On 23 April, The Guardian reported that Palestinian diplomats had filed an inter-state complaint against Israel for breaches of its obligations under the International Convention on the Elimination of All Forms of Racial Discrimination (ICERD). According to the Ministry of Foreign Affairs and Expatriates of the State of Palestine:

Palestine is a State whose territory remains under a belligerent colonial occupation. For its part, Israel, the occupying Power, has maintained its colonial occupation over the past fifty years by imposing racist and discriminatory policies against Palestinian citizens.  Confronting this pervasive reality of racism and discrimination is a priority. This cannot wait. It should not. No person or people should be asked to tolerate racism or the violence and injustice it breeds.

The Guardian writes that “the submission is believed to be the first interstate complaint filed under the treaty”. This is true in relation to ICERD, and also the entirety of the UN international human rights treaties; as the OHCHR highlights in its portal on inter-state complaints: “Note: these procedures have never been used.”

The inter-state procedure is not found in every treaty – there is no formal procedure for filing inter-state complaints under CEDAW and its Optional Protocol. The procedure is found in ICCPR, ICESCR, CAT, CMW, CED and Optional Protocols, but it is generally optional and both States have to have recognised the competence of the Committee to receive such communications. Read the rest of this entry…

 
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The Innocence of Satirists: Will Caricatures of the Prophet Mohammad Change the ECHR Approach to Hate Speech?

Published on September 26, 2012        Author: 

Dr David Keane is Senior Lecturer in Law at Middlesex University.

The global reaction to the trailer for the film The Innocence of Muslims has prompted the banning of the video-sharing website Youtube in three States, Afghanistan, Bangladesh and Pakistan, with Council of Europe member Russia mooting such a move. Similarly the publication of the Charlie Hebdo cartoons of the Prophet Mohammad in France, and the resulting international protests, appear to reignite questions of religious defamation and freedom of expression generated by Jyllands-Posten in 2006. To a certain extent the arguments appear unchanged, but there are elements to these recent controversies worth exploring.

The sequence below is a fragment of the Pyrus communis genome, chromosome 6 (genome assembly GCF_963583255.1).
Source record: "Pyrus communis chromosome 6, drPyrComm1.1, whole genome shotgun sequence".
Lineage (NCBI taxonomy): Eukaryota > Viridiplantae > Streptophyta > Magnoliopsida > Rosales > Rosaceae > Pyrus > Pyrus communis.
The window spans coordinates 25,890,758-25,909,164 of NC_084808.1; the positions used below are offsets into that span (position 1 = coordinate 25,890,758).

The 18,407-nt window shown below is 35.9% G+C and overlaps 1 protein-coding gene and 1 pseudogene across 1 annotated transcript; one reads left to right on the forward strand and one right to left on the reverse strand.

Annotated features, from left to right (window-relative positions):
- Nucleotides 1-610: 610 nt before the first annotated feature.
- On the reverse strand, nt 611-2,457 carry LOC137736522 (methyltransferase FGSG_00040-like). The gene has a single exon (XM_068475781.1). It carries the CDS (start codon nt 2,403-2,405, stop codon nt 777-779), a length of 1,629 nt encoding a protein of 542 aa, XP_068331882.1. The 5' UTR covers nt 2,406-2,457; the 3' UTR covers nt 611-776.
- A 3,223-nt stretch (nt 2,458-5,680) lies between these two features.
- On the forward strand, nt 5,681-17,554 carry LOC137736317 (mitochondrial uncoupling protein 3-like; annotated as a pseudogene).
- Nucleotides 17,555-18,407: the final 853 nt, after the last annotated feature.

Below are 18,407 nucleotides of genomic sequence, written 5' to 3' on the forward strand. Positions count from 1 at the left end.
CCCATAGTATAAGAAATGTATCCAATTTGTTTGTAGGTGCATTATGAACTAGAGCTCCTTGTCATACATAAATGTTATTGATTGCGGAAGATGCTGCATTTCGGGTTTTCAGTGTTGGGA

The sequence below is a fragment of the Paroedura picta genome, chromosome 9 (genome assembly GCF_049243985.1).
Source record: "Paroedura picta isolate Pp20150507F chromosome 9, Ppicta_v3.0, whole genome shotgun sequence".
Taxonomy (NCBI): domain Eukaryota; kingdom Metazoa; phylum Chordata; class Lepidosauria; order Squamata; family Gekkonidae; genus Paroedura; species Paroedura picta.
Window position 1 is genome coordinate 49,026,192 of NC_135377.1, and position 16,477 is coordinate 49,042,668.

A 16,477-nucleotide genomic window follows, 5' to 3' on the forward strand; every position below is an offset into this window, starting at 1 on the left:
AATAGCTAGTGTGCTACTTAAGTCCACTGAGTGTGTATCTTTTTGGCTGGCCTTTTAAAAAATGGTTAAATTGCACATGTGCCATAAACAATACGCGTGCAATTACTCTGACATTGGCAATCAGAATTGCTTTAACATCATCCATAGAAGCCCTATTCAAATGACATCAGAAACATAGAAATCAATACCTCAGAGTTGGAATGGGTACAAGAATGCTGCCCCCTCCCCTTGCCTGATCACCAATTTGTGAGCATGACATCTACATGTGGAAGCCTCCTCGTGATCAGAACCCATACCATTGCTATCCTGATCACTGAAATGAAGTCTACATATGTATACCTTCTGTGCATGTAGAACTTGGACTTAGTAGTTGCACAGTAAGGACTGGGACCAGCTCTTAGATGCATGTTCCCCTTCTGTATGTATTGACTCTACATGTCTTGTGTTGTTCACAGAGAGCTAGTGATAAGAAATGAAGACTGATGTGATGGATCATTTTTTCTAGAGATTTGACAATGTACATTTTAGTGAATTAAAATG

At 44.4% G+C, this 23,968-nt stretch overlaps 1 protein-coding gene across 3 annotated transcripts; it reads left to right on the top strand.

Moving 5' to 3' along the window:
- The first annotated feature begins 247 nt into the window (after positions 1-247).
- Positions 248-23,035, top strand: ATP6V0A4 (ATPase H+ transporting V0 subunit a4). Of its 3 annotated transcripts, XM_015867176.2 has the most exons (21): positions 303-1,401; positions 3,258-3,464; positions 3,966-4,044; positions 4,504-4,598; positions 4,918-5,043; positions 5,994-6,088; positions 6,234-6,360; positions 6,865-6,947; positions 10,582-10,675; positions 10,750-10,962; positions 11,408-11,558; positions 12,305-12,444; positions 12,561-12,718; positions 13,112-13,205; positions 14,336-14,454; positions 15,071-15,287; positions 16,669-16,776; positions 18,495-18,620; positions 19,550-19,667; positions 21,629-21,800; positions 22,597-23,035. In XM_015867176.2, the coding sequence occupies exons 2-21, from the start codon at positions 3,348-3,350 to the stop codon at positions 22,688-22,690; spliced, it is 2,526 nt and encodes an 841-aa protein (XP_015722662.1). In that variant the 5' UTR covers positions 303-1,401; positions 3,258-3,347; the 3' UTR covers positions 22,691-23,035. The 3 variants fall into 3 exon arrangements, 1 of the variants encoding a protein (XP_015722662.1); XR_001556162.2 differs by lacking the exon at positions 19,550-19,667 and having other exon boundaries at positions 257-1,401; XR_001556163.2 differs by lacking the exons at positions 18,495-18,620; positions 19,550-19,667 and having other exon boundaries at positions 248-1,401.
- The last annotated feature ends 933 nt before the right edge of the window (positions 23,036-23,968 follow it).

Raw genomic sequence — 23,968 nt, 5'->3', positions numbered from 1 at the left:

Charlie Hebdo has already been in the French courts, in 2007, but was acquitted, while the Danish Public Prosecutor decided not to pursue criminal proceedings against Jyllands-Posten. Yet the debate this time around seems less strident in terms of freedom of expression. The BBC points to a somewhat divided French press, albeit one that emphasises freedom of expression within the parameters of the law, with one paper asking whether these are “some cartoons too many”. This is significant given that newspapers of all political colours are the frontline on freedom of expression. Guy Birenbaum on the Huffington Post (only available in French) writes: “Come on Charlie, just between ourselves, you don’t have the feeling that this is old hat? Already seen, already read? Where is the subversion, the insolence, and most of all, the humour?” He concludes that mocking Islam has become something of a national sport in France and as a result has lost its subversive value. In this atmosphere, a prosecution appears a little more possible.

Such a prosecution would almost certainly be challenged before the European Court of Human Rights. Article 10 of the European Convention reads:  “1. Everyone has the right to freedom of expression… without interference by public authority … 2. The exercise of these freedoms, since it carries with it duties and responsibilities, may be subject to such formalities, conditions, restrictions or penalties as are prescribed by law and are necessary in a democratic society… for the protection of the reputation or rights of others (…)”

In order to uphold the cartoonists’ rights under Article 10(1), the Court would have to go against its past jurisprudence and rule the interference unnecessary under Article 10(2). That would mark a new departure in terms of the European approach to hate speech, which has, perhaps understandably, been marked by the World War II experience and consistently upheld convictions for speech which attacks racial, ethnic or religious groups, or denies wartime atrocities.

Read the rest of this entry…